These 2 Brilliant Entrepreneurs Turn Trash Into Gorgeous Baskets With Their Company, Mo's Crib
Here at Sweety High, we are all about sustainability, and when we discover brands that are using new and unusual methods to make amazing products, we can't wait to share them.
That's why we're so in love with Mo's Crib. The South African-based company, founded by sisters Mo and Michelle Mokone, makes high-quality homeware and decor made by lessening waste and reusing and recycling their resources. Their signature products are their baskets and planters made from upcycled PVC waterpipes, which are collected from landfills and construction sites before being treated, cut into strips and woven into stylish and durable pieces.
When we found out about them, we just had to tell their story—and the team behind Mo's Crib was also kind enough to send us a basket to check out for ourselves. Keep reading for our honest thoughts on their baskets and an interview with Mo and Michelle themselves on Mo's Crib's mission.
We were sent a Mo's Crib PVC basket/planter (selling for $109 each) in the tan and navy color, and it's a sizeable and gorgeous addition to any room with natural elements. Even when you're up close to it, it looks like a beautifully woven traditional straw basket.
(via Mo's Crib)
It's only when you touch and handle it that you can see that the thick strands are made of plastic. The baskets are pretty big—22 inches in diameter, and 16 inches high—and they feel ultra-durable and long-lasting. We haven't quite picked out the plant we plan to house in ours, but when the time comes, we know it'll look fantastic.
(via Mo's Crib)
Sweety High: Have you two always had the entrepreneurial spirit? At what point did you decide you wanted to go into business together?
Mo Mokone: I fell in love with the art of crochet as a little girl in the '90s—I used to take plastic bags and weave them into rugs as my creative outlet. We have always been entrepreneurial and both started several businesses while growing up. It wasn't until 2016 that I started to think about my artistic hobby as a potential business—thanks to the encouragement of my sister who has always been a cheerleader for my artistic side. Michelle had let me know about a holiday market where I saw origami artwork being sold, which made me think about bringing my own craft to the market and to participate.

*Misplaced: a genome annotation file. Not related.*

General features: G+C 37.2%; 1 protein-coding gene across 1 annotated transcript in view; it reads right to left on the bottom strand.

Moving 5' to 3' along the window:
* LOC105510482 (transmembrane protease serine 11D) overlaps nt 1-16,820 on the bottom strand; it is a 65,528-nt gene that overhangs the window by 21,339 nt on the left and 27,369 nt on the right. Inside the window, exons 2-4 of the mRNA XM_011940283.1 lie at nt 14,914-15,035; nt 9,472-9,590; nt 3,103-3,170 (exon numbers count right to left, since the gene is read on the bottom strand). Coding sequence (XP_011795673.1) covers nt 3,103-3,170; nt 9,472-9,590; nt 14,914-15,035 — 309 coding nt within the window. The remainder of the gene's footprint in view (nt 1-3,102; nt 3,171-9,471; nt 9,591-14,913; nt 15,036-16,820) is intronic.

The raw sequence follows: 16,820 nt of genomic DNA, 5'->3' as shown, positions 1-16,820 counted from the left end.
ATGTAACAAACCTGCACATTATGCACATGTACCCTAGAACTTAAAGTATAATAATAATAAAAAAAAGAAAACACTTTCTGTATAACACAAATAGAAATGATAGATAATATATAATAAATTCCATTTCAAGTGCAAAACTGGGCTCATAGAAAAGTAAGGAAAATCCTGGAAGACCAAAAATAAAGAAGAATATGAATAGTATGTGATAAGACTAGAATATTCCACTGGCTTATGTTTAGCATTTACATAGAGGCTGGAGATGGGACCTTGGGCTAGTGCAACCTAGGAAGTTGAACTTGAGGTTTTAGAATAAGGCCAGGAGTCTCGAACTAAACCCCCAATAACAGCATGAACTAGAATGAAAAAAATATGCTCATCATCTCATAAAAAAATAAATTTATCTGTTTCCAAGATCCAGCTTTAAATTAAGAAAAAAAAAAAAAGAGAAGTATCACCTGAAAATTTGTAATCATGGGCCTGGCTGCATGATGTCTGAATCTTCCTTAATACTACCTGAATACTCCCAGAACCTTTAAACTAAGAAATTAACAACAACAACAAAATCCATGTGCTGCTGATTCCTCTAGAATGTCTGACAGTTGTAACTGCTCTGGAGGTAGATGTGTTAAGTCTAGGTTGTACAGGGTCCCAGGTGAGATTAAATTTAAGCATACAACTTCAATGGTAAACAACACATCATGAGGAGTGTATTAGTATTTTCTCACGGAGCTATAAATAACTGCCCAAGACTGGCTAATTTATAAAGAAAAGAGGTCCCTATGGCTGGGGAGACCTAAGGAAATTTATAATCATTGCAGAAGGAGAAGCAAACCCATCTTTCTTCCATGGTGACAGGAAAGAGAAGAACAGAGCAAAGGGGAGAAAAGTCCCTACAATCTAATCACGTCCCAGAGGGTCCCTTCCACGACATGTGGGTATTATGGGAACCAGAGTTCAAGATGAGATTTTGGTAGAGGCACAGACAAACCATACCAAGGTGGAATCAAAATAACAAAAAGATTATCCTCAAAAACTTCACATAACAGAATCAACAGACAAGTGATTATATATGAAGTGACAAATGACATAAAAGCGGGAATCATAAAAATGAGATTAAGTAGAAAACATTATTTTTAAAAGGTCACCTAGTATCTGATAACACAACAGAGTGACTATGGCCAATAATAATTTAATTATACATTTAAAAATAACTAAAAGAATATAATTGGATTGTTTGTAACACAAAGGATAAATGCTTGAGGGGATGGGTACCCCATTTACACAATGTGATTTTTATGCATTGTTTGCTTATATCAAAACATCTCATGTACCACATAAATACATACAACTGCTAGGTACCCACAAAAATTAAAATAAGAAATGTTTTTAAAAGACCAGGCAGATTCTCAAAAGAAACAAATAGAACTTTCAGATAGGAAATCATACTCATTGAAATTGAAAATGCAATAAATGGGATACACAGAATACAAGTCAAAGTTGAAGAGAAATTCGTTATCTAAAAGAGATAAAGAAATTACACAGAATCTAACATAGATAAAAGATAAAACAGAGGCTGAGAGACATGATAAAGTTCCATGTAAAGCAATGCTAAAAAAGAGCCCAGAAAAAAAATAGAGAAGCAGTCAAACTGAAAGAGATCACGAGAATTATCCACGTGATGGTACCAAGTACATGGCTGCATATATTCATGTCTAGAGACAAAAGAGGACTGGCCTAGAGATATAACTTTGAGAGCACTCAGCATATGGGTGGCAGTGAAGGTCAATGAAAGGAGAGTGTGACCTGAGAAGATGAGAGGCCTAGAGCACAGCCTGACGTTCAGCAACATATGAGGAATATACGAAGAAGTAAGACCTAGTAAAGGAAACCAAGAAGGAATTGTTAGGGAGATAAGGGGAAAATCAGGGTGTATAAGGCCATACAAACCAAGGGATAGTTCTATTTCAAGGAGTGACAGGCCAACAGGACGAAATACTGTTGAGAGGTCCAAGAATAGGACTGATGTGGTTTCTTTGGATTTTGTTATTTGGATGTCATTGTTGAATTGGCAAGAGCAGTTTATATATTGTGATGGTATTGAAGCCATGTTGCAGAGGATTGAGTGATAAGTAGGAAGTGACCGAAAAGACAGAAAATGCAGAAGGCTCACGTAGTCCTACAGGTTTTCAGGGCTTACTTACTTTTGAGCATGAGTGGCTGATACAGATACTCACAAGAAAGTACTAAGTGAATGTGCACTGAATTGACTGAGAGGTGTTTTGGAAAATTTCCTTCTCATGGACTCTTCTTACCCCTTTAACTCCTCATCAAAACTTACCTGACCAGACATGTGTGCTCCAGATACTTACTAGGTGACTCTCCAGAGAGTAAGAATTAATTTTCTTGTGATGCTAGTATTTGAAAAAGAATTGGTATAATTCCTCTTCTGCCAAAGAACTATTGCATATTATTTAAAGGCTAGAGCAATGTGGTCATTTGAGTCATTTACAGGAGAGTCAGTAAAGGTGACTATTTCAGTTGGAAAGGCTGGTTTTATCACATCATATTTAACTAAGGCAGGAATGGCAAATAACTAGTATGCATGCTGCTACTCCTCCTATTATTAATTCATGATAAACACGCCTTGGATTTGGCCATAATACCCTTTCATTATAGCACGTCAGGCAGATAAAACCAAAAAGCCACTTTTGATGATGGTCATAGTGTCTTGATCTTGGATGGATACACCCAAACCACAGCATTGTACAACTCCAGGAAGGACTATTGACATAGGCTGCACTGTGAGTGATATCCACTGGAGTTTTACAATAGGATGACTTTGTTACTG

The first product we sold at the market was a beautiful origami swan made from paper. We sold out within the first few days of the market and realized we were on to something. We continued the side hustle while working in our corporate jobs, introducing new products under the name Mo's Crib. In 2019 we finally decided to quit our corporate jobs and get into the business full time.
(via Mo's Crib)
SH: Where did the idea to upcycle PVC pipe into baskets that double as planters come from?
Michelle Mokone: Growing up in Africa, we have always felt a strong connection to the natural world and are painfully aware of the risks facing our environment today—both locally and globally. When we were looking for unique recycled materials to use in our manufacturing process, we learned that PVC is the third most-produced plastic in the world, but under 1% of it is recycled. With every basket we sell, we're having an impact on the growing issue of irreversible plastic pollution in Africa. Cleaning up our landfills isn't glamorous work, but we're turning trash into treasure with every design and also raising awareness about the importance of eco-friendly manufacturing—from the PVC range to our responsibly sourced natural grasses.
The planet is giving us warnings and it's up to us to respond. It doesn't matter what industry you're in—we all need to use our talents to be a part of the solution so that we can create a sustainable path towards the future.
(via Mo's Crib)
SH: Why was it so important for the two of you to create a decor brand that was also sustainable and supported women in your community?